Hypnosis appears to be able to help reduce the psychological trauma associated with brain surgery performed while the patient is awake. A "hypnosedation" technique offers neurosurgeons an alternative for patients undergoing awake surgery for gliomas, according to a new study.
A research team in Tours, France, evaluated a hypnosis technique in 37 patients who were undergoing "awake craniotomy" for a type of tumor called a glioma. In awake craniotomy, the patient is anesthetized but is kept conscious so that he or she can communicate during the surgery. This communication helps the surgeon navigate to the tumor without damaging the areas of the brain involved in language or movement. Usually in this type of surgery, a patient is put to sleep, and then awakened for communication, and then put to sleep again, which can be challenging in patients with high-grade gliomas.
Preparation for the use of hypnosis in the procedure began a few weeks before surgery. An anesthesiologist who was also a hypnotist met with each patient to carry out a short hypnosis session and teach the patient how to create an imaginary place where they can feel safe and effective. During the surgery, the patients were placed in a hypnotic trance. The hypnotic experience was progressively enhanced during the first steps of surgery, and included specific instructions and imagery for each potentially unpleasant or painful step of the surgery.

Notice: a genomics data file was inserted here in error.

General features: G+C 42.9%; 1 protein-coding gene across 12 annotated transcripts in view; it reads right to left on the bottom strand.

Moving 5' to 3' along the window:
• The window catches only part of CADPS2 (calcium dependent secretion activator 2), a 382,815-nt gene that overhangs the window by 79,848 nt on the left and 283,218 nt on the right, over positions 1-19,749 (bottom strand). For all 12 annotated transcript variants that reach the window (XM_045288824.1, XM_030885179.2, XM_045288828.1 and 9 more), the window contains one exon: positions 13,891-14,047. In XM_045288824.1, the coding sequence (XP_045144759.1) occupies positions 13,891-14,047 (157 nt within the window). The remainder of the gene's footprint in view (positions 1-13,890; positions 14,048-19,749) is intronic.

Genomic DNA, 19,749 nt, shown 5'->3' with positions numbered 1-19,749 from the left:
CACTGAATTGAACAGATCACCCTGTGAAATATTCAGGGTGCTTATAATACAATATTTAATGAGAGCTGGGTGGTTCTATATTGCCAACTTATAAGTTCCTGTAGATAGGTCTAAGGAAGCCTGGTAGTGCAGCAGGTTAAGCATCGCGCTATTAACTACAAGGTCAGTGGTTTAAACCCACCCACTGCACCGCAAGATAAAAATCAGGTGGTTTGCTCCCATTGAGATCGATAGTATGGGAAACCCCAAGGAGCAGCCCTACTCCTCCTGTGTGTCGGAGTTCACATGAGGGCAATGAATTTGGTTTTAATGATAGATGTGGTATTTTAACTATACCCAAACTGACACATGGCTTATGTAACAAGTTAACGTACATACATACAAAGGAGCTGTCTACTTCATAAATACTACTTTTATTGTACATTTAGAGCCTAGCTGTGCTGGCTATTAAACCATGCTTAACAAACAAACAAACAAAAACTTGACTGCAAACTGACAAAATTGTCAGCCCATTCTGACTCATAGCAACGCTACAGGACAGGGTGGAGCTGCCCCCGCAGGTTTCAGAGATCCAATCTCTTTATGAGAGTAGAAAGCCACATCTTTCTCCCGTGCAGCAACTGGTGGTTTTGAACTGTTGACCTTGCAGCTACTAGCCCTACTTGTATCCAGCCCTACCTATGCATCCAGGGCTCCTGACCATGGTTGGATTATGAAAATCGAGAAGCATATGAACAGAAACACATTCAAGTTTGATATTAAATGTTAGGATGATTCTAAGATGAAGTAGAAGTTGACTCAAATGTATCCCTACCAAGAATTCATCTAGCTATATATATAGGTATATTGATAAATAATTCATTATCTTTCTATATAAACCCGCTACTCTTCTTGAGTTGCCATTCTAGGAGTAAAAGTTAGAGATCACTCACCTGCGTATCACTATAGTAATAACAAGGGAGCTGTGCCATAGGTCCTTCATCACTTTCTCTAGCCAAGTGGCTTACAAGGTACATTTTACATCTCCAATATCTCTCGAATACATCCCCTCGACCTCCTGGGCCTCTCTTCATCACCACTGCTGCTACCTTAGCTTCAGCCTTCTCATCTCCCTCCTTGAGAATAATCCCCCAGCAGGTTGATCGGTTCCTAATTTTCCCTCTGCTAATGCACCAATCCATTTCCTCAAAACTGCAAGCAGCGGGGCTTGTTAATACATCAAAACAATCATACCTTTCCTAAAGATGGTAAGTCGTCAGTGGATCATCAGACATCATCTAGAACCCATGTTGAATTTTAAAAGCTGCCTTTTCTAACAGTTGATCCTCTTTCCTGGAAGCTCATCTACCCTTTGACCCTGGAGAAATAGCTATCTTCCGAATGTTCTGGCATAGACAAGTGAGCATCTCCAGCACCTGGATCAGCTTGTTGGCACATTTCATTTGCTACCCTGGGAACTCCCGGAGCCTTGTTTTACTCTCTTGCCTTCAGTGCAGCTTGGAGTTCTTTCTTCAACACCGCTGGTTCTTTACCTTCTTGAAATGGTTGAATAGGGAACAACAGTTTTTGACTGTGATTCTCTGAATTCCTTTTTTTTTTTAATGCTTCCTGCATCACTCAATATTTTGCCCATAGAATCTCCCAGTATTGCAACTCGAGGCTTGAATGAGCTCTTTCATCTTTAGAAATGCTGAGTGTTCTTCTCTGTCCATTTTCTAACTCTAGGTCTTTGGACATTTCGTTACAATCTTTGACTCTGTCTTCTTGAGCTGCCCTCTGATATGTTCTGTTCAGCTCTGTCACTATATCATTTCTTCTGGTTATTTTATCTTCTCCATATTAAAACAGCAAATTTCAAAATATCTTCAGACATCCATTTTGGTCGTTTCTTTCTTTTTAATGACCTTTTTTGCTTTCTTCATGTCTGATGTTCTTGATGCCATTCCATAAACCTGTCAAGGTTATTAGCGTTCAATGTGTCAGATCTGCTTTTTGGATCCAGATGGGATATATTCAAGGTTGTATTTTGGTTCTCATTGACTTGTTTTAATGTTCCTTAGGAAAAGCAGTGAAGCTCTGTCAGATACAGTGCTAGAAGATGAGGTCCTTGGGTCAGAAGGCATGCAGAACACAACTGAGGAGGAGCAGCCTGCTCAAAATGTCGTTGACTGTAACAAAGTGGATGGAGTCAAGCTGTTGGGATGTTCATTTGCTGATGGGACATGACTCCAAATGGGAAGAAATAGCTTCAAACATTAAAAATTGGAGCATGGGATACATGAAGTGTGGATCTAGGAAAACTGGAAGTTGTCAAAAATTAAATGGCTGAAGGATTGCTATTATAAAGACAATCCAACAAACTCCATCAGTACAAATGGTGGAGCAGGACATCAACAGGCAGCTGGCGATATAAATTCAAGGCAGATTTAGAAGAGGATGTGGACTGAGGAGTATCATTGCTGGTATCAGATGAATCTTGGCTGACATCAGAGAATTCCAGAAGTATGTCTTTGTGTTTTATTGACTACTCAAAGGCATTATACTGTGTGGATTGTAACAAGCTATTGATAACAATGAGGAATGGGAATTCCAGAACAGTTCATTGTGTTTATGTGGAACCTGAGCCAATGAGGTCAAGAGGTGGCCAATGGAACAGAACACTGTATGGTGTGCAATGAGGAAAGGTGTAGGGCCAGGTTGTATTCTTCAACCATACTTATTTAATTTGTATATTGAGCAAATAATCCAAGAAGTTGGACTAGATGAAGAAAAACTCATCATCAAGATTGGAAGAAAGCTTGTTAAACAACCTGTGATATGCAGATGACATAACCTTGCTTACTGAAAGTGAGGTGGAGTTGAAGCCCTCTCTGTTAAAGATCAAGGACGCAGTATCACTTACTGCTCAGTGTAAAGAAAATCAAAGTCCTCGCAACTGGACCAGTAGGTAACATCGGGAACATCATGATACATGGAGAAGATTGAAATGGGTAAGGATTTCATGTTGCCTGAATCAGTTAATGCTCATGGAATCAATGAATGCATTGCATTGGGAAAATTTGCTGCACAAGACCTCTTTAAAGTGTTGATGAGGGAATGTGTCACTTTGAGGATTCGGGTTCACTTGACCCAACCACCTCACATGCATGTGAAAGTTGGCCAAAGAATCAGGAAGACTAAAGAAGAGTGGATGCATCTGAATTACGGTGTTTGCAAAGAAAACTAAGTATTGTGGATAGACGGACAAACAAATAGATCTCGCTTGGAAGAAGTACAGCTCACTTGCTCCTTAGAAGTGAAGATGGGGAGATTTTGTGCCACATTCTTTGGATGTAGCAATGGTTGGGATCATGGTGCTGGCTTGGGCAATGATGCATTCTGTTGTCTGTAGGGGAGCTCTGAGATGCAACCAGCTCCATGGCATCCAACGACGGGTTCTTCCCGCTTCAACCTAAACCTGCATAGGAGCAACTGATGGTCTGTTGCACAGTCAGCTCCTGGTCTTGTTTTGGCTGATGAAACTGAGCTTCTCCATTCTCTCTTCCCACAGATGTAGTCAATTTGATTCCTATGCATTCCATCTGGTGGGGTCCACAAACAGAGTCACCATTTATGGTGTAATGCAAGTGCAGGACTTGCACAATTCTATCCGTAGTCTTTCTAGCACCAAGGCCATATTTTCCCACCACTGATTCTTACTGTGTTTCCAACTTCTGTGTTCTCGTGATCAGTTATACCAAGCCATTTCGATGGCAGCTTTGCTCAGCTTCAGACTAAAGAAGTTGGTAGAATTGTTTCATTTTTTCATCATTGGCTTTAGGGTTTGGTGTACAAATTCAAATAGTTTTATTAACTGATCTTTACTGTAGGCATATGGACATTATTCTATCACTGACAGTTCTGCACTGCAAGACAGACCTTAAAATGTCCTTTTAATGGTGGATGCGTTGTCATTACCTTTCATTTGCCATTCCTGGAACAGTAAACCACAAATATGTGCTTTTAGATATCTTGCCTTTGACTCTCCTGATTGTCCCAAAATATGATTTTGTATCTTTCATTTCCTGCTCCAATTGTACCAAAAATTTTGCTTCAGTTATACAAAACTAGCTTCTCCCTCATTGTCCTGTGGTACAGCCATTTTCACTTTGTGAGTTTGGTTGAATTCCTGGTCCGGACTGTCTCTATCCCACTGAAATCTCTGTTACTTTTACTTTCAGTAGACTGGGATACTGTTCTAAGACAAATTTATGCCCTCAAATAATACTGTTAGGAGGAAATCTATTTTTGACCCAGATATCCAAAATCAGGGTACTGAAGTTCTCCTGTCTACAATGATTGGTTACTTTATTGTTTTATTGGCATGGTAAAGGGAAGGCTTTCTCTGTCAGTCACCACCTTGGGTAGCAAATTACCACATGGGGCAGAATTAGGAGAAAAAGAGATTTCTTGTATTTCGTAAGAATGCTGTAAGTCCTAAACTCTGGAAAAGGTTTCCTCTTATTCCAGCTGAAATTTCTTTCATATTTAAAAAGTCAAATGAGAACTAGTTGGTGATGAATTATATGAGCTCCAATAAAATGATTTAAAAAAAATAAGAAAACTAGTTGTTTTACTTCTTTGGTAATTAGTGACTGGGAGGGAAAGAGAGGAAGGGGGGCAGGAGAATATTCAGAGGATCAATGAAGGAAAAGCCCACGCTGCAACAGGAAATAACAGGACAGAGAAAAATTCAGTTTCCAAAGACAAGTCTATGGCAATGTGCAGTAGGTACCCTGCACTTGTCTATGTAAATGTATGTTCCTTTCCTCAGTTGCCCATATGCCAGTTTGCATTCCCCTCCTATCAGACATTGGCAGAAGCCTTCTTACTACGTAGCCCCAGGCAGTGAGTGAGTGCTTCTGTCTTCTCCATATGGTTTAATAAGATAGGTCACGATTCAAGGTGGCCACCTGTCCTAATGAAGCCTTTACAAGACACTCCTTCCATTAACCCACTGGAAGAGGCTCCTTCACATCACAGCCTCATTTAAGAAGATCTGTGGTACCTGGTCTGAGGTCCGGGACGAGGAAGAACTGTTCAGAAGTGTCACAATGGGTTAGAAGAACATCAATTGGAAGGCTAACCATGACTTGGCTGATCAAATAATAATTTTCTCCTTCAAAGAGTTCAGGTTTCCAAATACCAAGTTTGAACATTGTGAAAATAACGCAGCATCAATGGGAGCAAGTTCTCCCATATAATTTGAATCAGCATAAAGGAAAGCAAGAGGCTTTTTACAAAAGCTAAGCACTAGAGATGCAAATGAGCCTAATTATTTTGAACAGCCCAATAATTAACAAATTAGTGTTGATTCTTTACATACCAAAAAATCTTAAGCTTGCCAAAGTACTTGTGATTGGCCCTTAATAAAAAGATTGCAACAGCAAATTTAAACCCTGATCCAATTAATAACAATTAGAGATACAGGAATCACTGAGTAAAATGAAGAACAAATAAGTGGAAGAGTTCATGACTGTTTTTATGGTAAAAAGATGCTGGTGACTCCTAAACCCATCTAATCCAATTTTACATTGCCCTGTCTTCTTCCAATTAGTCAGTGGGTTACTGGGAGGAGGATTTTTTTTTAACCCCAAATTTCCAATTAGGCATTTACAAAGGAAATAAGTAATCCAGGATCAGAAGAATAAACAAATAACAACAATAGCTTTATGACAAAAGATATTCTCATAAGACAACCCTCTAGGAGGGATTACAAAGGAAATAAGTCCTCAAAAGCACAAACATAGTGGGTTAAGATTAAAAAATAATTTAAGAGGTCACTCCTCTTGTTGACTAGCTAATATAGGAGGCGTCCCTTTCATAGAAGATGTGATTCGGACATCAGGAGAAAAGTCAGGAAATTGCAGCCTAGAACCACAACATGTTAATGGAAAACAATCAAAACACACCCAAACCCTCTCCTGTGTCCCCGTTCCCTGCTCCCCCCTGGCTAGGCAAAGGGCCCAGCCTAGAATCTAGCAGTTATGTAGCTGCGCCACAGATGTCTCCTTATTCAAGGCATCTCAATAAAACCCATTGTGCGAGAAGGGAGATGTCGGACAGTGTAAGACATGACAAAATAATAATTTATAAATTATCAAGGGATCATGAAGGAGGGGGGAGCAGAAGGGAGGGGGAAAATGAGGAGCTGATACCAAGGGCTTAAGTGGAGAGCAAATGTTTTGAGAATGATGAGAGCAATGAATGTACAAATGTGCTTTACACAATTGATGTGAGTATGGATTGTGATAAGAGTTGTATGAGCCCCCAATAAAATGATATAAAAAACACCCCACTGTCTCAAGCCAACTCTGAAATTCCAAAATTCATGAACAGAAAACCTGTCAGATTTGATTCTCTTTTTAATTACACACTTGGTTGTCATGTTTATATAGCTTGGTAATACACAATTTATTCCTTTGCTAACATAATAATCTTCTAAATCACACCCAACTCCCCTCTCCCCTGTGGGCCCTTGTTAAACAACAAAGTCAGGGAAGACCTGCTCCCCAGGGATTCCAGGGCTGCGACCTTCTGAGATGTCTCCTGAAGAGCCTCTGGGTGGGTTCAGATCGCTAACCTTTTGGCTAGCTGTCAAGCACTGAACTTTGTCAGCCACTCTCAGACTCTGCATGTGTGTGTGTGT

The 37 patients underwent a total of 43 surgeries with hypnosedation, including repeat surgeries for recurrent gliomas. Hypnosis failed in six patients, who underwent standard anesthesia. Another two patients decided not to undergo hypnosis.
When it was successful, hypnosis was a reliable and reproducible method for awake craniotomy. Patients filled out questionnaires and their answers showed little or no negative psychological impact. The success of hypnosis seemed to be most strongly related to the patients' motivation and determination.
Hypnosedation seemed to reduce the impact of unpleasant events during surgery. Some patients reported high stress levels, but this did not appear to affect their experience of hypnosis. Pain seemed to decrease as the level of hypnosis deepened. Only two patients said they would not choose hypnosedation if they had to undergo a second awake craniotomy.
While these results are encouraging, the researchers noted that they do not show that hypnosedation is superior to standard anesthesia. They also noted that it requires intense involvement and long training for the surgical team and the patient.
The online version of the article, published in the journal Neurosurgery can be read here and includes a video of the hypnosedation procedure.